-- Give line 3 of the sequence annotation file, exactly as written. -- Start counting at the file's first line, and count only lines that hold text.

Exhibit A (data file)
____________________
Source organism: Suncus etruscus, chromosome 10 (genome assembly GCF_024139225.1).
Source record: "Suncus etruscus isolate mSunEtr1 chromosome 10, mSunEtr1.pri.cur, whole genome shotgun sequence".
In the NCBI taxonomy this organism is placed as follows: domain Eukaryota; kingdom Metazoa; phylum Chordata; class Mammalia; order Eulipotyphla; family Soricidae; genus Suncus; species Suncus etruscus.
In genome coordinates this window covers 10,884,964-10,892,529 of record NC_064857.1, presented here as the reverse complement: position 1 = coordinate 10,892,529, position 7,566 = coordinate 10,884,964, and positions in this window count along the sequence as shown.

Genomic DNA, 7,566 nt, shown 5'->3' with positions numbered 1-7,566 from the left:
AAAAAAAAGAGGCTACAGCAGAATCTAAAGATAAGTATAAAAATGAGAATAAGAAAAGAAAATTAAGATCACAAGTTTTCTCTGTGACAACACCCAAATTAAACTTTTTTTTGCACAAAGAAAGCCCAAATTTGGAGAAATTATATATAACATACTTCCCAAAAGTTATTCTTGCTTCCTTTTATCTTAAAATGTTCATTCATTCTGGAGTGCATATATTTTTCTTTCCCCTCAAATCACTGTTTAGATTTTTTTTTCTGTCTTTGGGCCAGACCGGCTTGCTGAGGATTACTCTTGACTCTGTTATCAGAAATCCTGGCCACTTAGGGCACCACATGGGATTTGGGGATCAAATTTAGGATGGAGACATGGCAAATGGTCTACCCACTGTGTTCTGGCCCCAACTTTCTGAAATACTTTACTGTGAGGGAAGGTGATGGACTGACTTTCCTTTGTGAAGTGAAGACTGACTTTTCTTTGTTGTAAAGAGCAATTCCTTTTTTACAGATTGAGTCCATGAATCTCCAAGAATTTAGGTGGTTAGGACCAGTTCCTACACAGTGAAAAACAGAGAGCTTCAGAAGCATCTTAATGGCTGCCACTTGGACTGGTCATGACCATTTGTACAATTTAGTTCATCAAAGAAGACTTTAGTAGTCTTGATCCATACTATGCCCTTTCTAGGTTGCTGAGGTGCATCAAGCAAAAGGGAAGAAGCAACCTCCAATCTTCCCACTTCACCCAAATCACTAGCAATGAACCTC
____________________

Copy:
In the NCBI taxonomy this organism is placed as follows: domain Eukaryota; kingdom Metazoa; phylum Chordata; class Mammalia; order Eulipotyphla; family Soricidae; genus Suncus; species Suncus etruscus.